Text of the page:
Date
29 May 2017
Ali al-Naimi (center) Saudi Arabia's minister of oil and mineral resources, refused to sign a deal to limit output unless all OPEC members, including Iran, agreed to it. Photo: AFP
Ali al-Naimi (center) Saudi Arabia's minister of oil and mineral resources, refused to sign a deal to limit output unless all OPEC members, including Iran, agreed to it. Photo: AFP

Oil prices dive after talks to curb output fail

Oil tumbled by the most in two months after talks Sunday between the world’s biggest producers ended without any agreement on limiting supplies, Bloomberg reported.

Futures fell as much as 6.8 percent in New York, the biggest intraday drop since Feb. 1.

The summit in Doha, Qatar’s capital, which went on more than 10 hours beyond schedule, finished with no final accord.

Discussions stumbled after Saudi Arabia and other Gulf nations wouldn’t agree to any deal unless all members of the Organization of the Petroleum Exporting Countries, including Iran, which wasn’t present at the meeting, signed up, Russian Energy Minister Alexander Novak told reporters.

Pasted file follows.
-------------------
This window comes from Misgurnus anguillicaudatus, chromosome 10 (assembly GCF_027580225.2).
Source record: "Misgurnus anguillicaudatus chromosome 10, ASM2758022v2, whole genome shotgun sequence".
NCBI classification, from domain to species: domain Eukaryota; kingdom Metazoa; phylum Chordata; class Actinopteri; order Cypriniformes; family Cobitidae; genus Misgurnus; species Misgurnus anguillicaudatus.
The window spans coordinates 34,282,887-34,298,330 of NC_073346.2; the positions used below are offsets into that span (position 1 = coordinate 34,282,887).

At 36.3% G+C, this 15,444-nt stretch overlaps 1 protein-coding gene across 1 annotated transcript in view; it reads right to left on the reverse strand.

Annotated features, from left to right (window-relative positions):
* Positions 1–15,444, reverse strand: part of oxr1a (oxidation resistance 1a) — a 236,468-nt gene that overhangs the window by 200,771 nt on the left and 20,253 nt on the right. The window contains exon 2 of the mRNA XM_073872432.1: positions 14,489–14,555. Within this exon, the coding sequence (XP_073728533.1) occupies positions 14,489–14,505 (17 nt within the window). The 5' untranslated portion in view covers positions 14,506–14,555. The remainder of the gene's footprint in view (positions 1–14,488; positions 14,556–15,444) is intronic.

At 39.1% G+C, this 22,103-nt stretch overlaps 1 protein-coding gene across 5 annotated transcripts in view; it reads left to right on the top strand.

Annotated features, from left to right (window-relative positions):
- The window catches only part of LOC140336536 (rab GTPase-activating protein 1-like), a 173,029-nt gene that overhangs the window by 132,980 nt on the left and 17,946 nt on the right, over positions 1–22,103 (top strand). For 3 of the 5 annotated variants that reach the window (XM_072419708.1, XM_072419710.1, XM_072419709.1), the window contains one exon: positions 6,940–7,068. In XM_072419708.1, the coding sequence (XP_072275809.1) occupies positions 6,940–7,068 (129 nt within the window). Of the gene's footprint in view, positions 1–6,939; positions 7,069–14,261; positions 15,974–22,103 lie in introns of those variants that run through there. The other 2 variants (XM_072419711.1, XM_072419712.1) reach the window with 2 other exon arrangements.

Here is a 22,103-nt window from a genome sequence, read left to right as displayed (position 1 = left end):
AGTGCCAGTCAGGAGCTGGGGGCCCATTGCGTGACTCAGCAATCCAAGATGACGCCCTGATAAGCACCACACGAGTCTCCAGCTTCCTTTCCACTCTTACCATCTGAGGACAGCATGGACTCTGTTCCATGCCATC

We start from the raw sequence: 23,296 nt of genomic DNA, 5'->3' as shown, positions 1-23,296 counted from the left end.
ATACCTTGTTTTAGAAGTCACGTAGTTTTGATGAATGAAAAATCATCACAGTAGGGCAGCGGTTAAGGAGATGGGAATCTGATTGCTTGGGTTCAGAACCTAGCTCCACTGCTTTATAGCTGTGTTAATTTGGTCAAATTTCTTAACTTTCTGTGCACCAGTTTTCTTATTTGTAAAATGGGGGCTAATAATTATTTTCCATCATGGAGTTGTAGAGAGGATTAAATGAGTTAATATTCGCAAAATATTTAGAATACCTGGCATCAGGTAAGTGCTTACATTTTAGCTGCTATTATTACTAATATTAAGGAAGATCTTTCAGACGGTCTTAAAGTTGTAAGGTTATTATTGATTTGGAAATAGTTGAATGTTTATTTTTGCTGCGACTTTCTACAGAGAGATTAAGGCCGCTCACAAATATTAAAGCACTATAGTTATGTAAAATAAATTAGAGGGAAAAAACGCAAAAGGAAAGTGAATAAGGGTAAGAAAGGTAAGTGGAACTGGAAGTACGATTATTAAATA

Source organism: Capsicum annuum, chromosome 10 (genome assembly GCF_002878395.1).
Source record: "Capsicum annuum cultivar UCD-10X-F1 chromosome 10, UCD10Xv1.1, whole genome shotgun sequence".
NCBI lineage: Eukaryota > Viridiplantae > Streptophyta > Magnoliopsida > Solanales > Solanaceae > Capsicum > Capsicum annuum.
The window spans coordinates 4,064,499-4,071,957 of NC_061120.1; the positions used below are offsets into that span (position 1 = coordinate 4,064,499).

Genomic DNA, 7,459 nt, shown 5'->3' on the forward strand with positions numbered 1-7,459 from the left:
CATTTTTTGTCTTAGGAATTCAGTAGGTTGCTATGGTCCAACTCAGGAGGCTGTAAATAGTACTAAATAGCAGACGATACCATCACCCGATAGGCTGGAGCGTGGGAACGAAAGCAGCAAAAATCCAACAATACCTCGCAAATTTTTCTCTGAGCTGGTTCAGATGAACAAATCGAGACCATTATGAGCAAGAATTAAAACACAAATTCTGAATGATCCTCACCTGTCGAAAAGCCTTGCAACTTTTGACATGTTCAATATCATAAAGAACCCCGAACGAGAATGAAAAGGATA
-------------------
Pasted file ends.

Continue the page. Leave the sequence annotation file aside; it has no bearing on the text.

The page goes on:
“The market has been so heavily positioned for a deal to go through,” Angus Nicholson, an analyst at IG Ltd. in Melbourne, said by phone.

“The change of tone from the Saudis, particularly driven over the last few weeks by Deputy Crown Prince Mohammed bin Salman, has been quite a surprise to the market.”

Oil ministers from 16 countries , representing about half the world’s output, gathered in Doha to try to stabilize the global market, the first significant attempt at coordinating oil output between OPEC and countries outside the group in 15 years.

There were significant hurdles to any deal after Salman said Saudi Arabia wouldn’t restrain its production without commitments from other major producers, including Iran.

Iran, which is reviving oil exports after international sanctions were lifted in January, ruled out any limits on its output before reaching pre-sanctions levels, dismissing the notion of joining the freeze as “ridiculous” and amounting to self-imposed sanctions.

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